Below I share some ideas about anger and non-violence. Neither piece is written by me. I have scourging anger in my system, but I hope to be able to move into a more loving acceptance of life, reality and humanity. I don’t want to hate the people who hurt me.

See Sally Clay’s homepage with a link to all her essays too. She is a well seasoned psychiatric survivor.

by Sally Clay

When anger comes, remind yourself: “This is the enemy, this is the ultimate enemy, this is the true enemy.” An external enemy may, the next day, become a good friend. But anger, this inner enemy, is always the enemy. – His Holiness the 14th Dalai Lama Harvard University, September 10, 1995

The mental patient liberation movement is now nearly 25 years old. The results of our advocacy can be seen everywhere, from better treatment of people in hospitals, to consumer-run programs in the community, to systems changes through offices of consumer affairs.

I am proud to have worked with many people, such as Howie the Harp and Gayle Bluebird, who have dedicated their lives to this work. I have seen how advocacy can not only help others, but also contribute to one’s own recovery. At the same time, despite the gains we have made, the consumer/survivor movement has never really gotten off the ground.

After years of struggle, where is the public recognition and political power that our cause merits? Why is it that people in this country listen to NAMI but have never even heard of us? Why is it that, even with the sympathy of many professionals, most of our peers (other mental health clients) avoid us like the plague?

Why — with all of our advocacy for treatment based on kindness and compassion — are our user-run organizations rife with anger, jealously, and conflict? After all these years, why are there still so few coherent programs, consumer-run or otherwise, that consistently produce real recovery from emotional and mental suffering?

The answer is clear to me.

The Dream Again Journal was founded a few months ago on the principle, as stated by founder Ed Cooper, that “we are more than mere mechanical beings and that spirituality is the basic pathway to healing from madness.”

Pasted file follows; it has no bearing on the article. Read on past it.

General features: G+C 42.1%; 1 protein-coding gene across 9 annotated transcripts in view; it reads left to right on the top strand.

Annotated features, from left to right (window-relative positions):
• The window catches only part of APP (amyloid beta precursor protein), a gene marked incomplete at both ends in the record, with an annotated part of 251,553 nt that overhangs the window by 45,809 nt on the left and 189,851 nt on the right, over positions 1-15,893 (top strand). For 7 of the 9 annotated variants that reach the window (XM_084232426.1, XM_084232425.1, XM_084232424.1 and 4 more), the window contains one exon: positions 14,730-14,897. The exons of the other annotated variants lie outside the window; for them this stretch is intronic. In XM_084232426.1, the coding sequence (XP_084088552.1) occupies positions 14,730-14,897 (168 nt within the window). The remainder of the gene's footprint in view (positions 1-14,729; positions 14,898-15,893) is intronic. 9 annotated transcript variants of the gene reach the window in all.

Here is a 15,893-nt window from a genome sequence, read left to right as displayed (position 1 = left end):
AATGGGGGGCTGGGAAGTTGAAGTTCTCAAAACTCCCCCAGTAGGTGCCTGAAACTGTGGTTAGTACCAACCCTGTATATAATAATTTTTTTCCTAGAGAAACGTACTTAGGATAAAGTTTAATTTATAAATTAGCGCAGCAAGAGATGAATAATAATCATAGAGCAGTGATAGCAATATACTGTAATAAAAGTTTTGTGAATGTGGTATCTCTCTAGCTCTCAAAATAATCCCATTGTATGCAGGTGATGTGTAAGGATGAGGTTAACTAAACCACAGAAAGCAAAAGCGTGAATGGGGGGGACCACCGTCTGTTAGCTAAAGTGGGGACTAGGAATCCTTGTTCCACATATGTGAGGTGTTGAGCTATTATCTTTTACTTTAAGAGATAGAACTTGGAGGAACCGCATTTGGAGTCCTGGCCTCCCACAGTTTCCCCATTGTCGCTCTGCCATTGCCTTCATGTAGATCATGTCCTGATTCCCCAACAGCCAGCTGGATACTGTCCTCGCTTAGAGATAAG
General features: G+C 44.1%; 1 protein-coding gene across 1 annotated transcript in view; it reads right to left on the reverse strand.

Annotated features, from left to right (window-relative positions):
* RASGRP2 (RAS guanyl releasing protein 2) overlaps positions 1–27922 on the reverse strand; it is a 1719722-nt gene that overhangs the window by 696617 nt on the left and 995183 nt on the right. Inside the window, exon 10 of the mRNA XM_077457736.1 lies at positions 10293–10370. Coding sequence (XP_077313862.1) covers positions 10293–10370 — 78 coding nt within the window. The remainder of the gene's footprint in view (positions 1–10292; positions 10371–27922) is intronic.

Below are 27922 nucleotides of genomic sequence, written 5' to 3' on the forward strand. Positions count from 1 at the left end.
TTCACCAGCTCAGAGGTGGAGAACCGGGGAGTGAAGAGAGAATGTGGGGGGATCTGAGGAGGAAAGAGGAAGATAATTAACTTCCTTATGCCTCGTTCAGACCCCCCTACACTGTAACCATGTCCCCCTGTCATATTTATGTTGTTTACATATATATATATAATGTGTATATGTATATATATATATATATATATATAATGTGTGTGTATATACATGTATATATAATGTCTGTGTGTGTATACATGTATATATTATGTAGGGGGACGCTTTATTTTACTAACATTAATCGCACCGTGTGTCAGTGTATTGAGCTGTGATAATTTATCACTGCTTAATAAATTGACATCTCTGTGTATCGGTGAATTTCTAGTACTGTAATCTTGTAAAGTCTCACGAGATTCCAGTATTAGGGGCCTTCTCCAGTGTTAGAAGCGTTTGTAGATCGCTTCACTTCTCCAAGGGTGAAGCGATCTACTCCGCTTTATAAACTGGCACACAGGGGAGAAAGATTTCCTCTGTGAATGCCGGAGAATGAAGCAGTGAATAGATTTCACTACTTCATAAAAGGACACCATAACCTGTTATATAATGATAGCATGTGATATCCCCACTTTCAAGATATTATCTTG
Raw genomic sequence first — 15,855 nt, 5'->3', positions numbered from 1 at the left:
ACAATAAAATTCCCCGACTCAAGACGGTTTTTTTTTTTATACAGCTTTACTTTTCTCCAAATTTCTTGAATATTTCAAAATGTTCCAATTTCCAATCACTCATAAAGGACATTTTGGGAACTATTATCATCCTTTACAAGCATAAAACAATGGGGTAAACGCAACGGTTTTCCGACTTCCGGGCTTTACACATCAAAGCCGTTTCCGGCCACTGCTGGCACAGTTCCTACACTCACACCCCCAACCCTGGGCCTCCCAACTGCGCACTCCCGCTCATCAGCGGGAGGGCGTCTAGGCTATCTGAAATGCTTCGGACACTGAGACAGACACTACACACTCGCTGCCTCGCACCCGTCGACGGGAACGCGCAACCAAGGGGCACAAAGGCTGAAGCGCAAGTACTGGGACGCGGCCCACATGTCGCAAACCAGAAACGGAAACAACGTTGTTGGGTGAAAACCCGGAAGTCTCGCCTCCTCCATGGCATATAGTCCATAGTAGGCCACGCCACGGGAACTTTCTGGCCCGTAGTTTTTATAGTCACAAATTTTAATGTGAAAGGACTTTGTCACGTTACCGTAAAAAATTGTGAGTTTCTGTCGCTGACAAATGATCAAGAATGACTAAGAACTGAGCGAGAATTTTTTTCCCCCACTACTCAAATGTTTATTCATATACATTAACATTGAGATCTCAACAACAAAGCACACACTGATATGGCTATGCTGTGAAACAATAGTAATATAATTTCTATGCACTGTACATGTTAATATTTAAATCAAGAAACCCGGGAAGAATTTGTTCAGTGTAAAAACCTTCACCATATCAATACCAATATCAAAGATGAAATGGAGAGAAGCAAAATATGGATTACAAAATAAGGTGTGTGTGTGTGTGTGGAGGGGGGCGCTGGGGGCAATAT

Yet in both of the first issues of this Journal, I was troubled by the presence of the same kneejerk attitude that has characterized our movement from the beginning — words of hurt expressed with the rhetoric of anger. Over and over again, we excite ourselves into a polarization of roles such as poor victims (“us”) vs. cruel oppressors (“them”). When this kind of argument gets going, we find ourselves cast into a pitched battle that allows no solution short of extermination of “Them.” This is, to me, about as far from spirituality as you can get.

This negative attitude is illustrated by Ron Thompson’s article, “Seventy-five percent Twice” in the fall issue of the Journal. Here I recognized the rage that is all too prevalent in the consumer/survivor movement. This kind of anger is nurtured by rhetoric such as the proposal to cut out the jobs of most mental health professionals. “In other words,” the author states, “by statute fire 75% of them.”

To me, this is a “Gingrich approach” to reforming a system. The sweeping dismissal of most mental health workers (including c/s/x’s!) sounds no less arbitrary than the statement for which the author later condemns professionals: “Clients have a broken brain which will require psychiatric drugs for the rest of their lives.”

Even if intended tongue-in-cheek, the “seventy-five percent” proposal is hardly a call for respectful dialogue. It is not, as the author claims, a possible solution — it is the problem. Such an approach is destructive, for it just creates more of its own. It incites our anger, and it drives away our allies. If implemented, such a policy would damage clients and professionals alike, both of whom are human beings.